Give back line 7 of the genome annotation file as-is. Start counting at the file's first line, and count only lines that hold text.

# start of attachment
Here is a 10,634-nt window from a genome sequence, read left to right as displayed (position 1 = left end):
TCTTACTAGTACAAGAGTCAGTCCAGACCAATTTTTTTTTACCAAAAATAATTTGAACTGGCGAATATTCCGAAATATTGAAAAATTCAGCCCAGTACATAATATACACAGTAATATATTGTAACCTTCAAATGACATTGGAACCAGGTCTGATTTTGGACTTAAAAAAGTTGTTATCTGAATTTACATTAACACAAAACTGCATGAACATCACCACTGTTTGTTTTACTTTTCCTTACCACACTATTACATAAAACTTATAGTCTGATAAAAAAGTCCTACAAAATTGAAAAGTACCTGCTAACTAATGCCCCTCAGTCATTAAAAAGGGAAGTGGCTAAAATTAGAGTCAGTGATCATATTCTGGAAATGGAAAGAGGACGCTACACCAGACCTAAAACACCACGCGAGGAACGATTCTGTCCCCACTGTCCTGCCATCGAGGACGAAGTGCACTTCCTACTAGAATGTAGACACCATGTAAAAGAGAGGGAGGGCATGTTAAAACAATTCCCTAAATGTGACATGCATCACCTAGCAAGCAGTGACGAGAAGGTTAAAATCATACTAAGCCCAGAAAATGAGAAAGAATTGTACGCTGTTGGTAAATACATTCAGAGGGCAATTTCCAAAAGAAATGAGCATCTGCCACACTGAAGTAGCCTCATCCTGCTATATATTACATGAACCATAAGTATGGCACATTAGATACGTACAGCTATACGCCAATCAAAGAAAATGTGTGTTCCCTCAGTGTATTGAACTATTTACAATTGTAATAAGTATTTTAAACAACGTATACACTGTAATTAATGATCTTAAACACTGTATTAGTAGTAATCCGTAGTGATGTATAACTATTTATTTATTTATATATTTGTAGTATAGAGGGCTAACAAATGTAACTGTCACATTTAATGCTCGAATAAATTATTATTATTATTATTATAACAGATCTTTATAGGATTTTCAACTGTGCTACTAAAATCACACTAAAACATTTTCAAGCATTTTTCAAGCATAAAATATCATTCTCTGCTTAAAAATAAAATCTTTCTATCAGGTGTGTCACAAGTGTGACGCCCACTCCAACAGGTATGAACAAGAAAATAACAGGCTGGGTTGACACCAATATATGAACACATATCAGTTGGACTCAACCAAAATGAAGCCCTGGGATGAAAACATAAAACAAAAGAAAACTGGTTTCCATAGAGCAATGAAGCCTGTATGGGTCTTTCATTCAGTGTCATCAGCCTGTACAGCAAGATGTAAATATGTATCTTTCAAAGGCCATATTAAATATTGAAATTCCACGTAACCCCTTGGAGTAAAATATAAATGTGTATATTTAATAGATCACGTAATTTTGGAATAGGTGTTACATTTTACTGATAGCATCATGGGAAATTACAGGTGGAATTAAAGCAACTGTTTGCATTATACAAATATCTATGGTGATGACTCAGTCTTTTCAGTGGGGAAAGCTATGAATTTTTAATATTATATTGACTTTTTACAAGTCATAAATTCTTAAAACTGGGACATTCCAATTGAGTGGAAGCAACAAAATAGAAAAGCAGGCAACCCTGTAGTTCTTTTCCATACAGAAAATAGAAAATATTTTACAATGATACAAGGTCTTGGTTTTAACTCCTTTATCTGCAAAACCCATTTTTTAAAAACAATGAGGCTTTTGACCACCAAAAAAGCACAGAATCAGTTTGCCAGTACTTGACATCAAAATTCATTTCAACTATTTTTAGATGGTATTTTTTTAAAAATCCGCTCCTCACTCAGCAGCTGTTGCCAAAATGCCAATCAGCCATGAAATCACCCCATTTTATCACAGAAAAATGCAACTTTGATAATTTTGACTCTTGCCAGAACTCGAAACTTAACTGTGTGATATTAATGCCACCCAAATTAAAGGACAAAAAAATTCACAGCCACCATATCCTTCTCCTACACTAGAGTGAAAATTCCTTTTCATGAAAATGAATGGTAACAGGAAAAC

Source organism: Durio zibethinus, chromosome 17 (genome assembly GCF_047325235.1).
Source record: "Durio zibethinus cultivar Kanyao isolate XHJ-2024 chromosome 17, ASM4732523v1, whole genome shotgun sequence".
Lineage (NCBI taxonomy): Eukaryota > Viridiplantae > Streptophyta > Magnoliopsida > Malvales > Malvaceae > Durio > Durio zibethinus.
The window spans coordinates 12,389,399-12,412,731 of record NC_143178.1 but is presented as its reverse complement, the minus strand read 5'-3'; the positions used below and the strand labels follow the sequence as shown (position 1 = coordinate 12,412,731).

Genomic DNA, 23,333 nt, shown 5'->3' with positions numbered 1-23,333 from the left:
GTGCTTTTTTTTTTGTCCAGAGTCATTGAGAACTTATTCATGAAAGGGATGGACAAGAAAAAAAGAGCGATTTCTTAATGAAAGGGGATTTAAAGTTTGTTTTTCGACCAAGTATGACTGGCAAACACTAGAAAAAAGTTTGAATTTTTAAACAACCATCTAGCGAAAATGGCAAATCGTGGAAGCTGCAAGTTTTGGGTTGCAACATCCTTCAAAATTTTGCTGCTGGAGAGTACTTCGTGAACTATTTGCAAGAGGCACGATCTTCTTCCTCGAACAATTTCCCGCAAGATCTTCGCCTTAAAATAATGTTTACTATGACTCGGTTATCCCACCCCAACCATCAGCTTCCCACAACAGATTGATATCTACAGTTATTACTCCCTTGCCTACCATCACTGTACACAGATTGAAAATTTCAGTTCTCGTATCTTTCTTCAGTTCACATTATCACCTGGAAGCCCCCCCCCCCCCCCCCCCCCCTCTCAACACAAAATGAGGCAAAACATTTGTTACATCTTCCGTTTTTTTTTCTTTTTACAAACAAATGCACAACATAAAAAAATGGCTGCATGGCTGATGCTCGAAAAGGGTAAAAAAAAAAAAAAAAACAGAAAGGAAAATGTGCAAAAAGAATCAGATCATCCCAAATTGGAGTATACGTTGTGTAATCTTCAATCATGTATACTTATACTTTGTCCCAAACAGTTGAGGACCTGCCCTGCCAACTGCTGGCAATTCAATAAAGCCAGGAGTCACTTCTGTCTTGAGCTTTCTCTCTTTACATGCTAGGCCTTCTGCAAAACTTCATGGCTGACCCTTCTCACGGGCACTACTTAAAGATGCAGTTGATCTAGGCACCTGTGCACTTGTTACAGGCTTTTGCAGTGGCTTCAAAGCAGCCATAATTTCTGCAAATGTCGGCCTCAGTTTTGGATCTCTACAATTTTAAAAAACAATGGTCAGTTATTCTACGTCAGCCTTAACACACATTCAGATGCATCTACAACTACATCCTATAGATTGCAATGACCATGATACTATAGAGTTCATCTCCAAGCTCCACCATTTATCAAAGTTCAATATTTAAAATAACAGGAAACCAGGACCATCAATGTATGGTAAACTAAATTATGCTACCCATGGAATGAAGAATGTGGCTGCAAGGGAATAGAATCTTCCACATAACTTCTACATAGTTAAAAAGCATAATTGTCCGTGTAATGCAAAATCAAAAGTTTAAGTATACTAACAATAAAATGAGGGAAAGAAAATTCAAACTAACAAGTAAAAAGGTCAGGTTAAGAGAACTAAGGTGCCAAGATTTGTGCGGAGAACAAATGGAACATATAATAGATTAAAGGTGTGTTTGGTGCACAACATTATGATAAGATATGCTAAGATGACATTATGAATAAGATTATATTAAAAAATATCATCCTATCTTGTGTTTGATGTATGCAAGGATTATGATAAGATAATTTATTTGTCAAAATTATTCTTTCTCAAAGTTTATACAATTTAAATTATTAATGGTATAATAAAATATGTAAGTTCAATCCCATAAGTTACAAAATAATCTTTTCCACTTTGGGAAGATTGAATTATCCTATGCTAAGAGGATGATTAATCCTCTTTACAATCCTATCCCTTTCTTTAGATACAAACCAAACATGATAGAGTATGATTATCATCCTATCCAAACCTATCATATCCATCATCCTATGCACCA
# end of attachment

Genomic DNA, 23,333 nt, shown 5'->3' with positions numbered 1-23,333 from the left: